I'd heard a strange noise out in the backyard several times, and thought it was machinery, or a squeaky door. Then I realised it was these two, sitting in my apricot tree, pigging out on what was left of the apricots. And having a good chatter together while they were at it. Probably thinking they'd better eat up before dusk and the arrival of the fruit bat (who can't be photographed because he's fast and dark).
I've been thinking a lot this week about writing alone - or why writers need to be alone when they write. Kristi Holl commented on headspace and thinking space. What happens when you're on a deadline and have to give up precious thinking and planning time, simply to get the words on the page and off to the editor. Or whoever is waiting for it. To me, this really is the difference between full-time and part-time writers. Not the writing time, which is often typing time, but the hours you get to spend just thinking about your story and all its possibilities.
I used to kid myself that I could write when my husband was in the room. He wasn't talking to me, so I should be able to block him out and write. No. I might have been typing words into the laptop, but I wasn't writing, not really. Mothers talk about waiting till their kids go down for a nap and then racing to the computer. People talk about waiting until everyone in the house is in bed before they can truly write, or getting up at 4am. It's about silence and solitude.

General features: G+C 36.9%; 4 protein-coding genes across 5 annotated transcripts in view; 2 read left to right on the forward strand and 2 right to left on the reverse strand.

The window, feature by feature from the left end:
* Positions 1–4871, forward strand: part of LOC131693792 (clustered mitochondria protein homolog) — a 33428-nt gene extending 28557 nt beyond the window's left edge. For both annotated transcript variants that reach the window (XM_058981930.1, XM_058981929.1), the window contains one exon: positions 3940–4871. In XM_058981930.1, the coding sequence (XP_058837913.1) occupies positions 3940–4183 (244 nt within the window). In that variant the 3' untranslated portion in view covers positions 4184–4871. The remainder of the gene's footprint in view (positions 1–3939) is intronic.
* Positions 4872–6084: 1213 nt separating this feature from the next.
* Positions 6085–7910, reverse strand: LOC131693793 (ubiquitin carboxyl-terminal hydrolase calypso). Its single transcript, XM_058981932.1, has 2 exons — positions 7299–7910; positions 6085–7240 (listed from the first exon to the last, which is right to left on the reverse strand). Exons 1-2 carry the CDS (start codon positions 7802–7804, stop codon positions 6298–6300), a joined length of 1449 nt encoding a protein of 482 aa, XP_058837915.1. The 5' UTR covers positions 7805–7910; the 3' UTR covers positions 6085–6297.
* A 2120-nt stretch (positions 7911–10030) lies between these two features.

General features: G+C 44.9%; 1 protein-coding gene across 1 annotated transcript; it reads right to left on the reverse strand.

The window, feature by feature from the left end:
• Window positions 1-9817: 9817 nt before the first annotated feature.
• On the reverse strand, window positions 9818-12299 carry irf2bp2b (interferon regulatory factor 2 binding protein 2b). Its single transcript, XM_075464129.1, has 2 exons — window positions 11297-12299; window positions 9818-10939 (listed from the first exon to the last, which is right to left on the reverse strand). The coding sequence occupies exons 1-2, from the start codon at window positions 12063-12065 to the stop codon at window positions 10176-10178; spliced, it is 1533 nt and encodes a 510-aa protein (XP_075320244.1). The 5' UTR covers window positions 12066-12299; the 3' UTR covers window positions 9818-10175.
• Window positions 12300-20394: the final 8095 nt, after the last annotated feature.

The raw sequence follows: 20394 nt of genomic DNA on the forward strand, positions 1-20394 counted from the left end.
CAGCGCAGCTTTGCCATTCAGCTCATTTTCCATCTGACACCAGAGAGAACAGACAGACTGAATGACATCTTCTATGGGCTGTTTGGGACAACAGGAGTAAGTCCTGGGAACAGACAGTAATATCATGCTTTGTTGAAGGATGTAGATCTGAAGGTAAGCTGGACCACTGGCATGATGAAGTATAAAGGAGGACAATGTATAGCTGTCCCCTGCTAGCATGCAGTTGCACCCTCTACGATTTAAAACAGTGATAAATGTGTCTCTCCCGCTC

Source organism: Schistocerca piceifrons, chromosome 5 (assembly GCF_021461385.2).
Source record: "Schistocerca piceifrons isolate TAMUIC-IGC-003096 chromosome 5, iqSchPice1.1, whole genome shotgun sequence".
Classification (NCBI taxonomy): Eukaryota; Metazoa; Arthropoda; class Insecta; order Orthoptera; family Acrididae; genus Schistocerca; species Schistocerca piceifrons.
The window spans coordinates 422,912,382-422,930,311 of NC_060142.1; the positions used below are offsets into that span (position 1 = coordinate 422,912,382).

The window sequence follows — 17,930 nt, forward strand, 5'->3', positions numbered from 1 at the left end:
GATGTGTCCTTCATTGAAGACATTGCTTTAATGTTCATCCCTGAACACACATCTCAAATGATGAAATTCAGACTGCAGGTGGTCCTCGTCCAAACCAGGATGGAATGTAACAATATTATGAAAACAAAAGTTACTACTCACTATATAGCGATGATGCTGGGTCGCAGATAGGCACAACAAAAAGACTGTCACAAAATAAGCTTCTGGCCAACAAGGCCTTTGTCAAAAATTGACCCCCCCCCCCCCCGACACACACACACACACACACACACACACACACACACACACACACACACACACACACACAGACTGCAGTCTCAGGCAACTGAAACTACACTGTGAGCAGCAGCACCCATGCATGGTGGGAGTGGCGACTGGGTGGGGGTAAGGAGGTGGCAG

Not the physical silence (who has that these days?), but the silence inside your head. The quiet space that opens up when you no longer have to answer questions, fetch or find, or just be present for someone. The solitude you feel allows new people to enter the space - your characters. They might hover during the day, they might nudge you with a new idea, but they won't truly appear until you are alone, and belong totally to them.
It's taken me a long time to realise the difference between writing - because I have an hour or two and I know what comes next in the story - and writing alone, just me and the story. It's like being out in the middle of a huge field, flinging your arms out wide, breathing in the air and sunshine, then folding it all inside yourself, creating a space that becomes a world that becomes filled with your story and your people. Your people. Then the writing truly happens. The story is allowed to inhabit you, you can hear what the characters think and say, how they feel, who they are.
Unfortunately the experience only makes me want to throw in my day job, run off to a desert island (with power, of course) and write 7 days a week. I guess that's why I keep buying Lotto tickets!